From Library Journal
The eponymous Frank lives in a dysfunctional world where the excesses and cruelties of late 20th-century American culture run amok. In this startling, surreal, and often brilliant stream-of-consciousness allegory, Mangels skewers virtually every inanity of contemporary life, from television to corporate greed to general inhumanity, all prostituting the American dream. Frank goes through life sucking all that is good and sane from those he meets, feeding and thriving on society's horrors. The author's thought processes are fascinating to follow and he is usually on target. However, the novel as a whole suffers from an eventually tiresome in-your-face vituperation, wearying the reader before Frank's tale is ended. Still, first novelist Mangels's audacity results in a flawed tour-de-force, not to everyone's taste but definitely cutting edge fiction. For modern fiction collections.?Eric W. Johnson, Teikyo Post Univ. Lib., Waterbury, Ct.
Copyright 1995 Reed Business Information, Inc.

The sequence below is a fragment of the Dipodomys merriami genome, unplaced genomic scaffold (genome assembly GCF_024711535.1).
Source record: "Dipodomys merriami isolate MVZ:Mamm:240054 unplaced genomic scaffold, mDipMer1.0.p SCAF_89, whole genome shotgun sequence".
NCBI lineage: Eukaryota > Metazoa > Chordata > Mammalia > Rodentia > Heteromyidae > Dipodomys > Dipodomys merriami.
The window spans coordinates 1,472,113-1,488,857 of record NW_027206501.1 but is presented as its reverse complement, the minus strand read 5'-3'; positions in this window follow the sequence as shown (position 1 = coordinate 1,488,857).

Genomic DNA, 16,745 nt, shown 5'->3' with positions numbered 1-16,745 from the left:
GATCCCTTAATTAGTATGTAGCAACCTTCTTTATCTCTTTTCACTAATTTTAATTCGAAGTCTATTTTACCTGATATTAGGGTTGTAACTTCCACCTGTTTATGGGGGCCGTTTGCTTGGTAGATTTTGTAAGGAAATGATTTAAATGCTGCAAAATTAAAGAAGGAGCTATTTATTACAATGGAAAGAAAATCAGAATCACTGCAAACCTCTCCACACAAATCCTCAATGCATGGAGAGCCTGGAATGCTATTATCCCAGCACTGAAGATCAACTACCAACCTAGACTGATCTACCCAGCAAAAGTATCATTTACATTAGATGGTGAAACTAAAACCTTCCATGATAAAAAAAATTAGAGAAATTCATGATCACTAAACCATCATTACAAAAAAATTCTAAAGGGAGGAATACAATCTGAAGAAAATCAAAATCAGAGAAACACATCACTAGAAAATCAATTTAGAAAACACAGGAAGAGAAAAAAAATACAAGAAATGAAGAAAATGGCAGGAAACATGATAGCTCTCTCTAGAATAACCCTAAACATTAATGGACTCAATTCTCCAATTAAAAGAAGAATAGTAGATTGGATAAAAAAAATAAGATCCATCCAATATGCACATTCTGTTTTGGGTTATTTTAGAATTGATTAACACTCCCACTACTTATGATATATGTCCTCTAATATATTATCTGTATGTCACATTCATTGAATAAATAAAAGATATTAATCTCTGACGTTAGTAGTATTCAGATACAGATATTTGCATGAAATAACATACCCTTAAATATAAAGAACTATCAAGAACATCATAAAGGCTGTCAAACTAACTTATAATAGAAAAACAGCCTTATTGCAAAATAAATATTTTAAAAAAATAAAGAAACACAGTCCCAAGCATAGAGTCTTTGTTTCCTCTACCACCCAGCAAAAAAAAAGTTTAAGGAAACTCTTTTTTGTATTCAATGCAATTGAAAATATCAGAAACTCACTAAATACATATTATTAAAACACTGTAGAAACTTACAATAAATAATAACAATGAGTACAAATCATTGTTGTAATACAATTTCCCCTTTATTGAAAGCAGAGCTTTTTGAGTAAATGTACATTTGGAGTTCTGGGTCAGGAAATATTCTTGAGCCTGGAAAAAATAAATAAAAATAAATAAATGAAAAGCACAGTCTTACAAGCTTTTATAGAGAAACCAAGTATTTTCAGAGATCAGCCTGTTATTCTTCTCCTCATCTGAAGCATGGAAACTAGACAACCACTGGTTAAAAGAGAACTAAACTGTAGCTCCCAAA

Loud, rude, funny, horrifying--and a great
novel. From childhood on, Frank is pure evil, an instiller of fear, a destroyer of dreams and souls. His scatological assault begins on his parents, moves to his teachers, and finally encompasses the larger world. The closest he comes to love is watching television as a child, "sucking up images and bathing in the warm pink radioactive glow" ; his hero is Mr. Ed, the TV horse. Later, he finds solace in the films of Walt Disney, though he ruthlessly deconstructs them. Frank's point of view is twisted and frightening, yet the reader comes to know him well enough to understand that at least some of what he says and thinks is terribly right. In a sense, Frank is trying to figure out the big why of life, and he reminds one of a TV-watching, 1990s version of Flannery O'Connor's Misfit, from the short story "A Good Man Is Hard to Find." Mangels has created a narrative tour de force, Pynchon-esque but with a harder edge. Highly recommended. Brian McCombie